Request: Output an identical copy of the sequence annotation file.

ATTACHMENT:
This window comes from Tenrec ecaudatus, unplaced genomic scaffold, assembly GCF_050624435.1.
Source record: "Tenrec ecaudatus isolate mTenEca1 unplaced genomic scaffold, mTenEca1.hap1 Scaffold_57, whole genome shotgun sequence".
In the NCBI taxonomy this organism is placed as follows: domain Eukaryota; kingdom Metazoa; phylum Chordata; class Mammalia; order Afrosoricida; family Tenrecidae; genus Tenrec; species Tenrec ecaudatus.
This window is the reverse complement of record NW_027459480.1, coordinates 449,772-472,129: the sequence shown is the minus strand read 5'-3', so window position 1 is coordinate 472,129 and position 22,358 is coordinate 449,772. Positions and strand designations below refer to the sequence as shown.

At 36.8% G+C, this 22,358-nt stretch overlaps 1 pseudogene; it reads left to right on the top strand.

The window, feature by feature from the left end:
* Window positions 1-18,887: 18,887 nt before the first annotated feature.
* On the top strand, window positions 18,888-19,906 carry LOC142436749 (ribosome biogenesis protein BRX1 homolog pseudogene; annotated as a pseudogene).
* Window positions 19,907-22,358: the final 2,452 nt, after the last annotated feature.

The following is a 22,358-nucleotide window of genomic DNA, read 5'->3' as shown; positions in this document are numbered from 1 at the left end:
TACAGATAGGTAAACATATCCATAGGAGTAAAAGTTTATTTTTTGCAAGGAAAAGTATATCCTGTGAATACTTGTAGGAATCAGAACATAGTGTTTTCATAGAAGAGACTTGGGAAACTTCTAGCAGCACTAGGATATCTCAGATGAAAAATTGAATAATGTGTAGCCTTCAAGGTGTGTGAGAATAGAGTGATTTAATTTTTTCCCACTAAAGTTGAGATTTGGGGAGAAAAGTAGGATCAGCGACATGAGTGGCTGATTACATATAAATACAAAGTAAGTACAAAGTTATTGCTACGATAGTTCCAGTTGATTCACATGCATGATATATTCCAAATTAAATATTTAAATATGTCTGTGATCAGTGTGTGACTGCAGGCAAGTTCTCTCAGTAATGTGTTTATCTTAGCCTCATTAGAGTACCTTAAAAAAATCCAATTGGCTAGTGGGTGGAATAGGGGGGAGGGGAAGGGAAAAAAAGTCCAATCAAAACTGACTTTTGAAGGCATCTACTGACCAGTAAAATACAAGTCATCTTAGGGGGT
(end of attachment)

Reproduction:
This window comes from Tenrec ecaudatus, unplaced genomic scaffold, assembly GCF_050624435.1.
Source record: "Tenrec ecaudatus isolate mTenEca1 unplaced genomic scaffold, mTenEca1.hap1 Scaffold_57, whole genome shotgun sequence".
In the NCBI taxonomy this organism is placed as follows: domain Eukaryota; kingdom Metazoa; phylum Chordata; class Mammalia; order Afrosoricida; family Tenrecidae; genus Tenrec; species Tenrec ecaudatus.
This window is the reverse complement of record NW_027459480.1, coordinates 449,772-472,129: the sequence shown is the minus strand read 5'-3', so window position 1 is coordinate 472,129 and position 22,358 is coordinate 449,772. Positions and strand designations below refer to the sequence as shown.

At 36.8% G+C, this 22,358-nt stretch overlaps 1 pseudogene; it reads left to right on the top strand.

The window, feature by feature from the left end:
* Window positions 1-18,887: 18,887 nt before the first annotated feature.
* On the top strand, window positions 18,888-19,906 carry LOC142436749 (ribosome biogenesis protein BRX1 homolog pseudogene; annotated as a pseudogene).
* Window positions 19,907-22,358: the final 2,452 nt, after the last annotated feature.

The following is a 22,358-nucleotide window of genomic DNA, read 5'->3' as shown; positions in this document are numbered from 1 at the left end:
TACAGATAGGTAAACATATCCATAGGAGTAAAAGTTTATTTTTTGCAAGGAAAAGTATATCCTGTGAATACTTGTAGGAATCAGAACATAGTGTTTTCATAGAAGAGACTTGGGAAACTTCTAGCAGCACTAGGATATCTCAGATGAAAAATTGAATAATGTGTAGCCTTCAAGGTGTGTGAGAATAGAGTGATTTAATTTTTTCCCACTAAAGTTGAGATTTGGGGAGAAAAGTAGGATCAGCGACATGAGTGGCTGATTACATATAAATACAAAGTAAGTACAAAGTTATTGCTACGATAGTTCCAGTTGATTCACATGCATGATATATTCCAAATTAAATATTTAAATATGTCTGTGATCAGTGTGTGACTGCAGGCAAGTTCTCTCAGTAATGTGTTTATCTTAGCCTCATTAGAGTACCTTAAAAAAATCCAATTGGCTAGTGGGTGGAATAGGGGGGAGGGGAAGGGAAAAAAAGTCCAATCAAAACTGACTTTTGAAGGCATCTACTGACCAGTAAAATACAAGTCATCTTAGGGGGT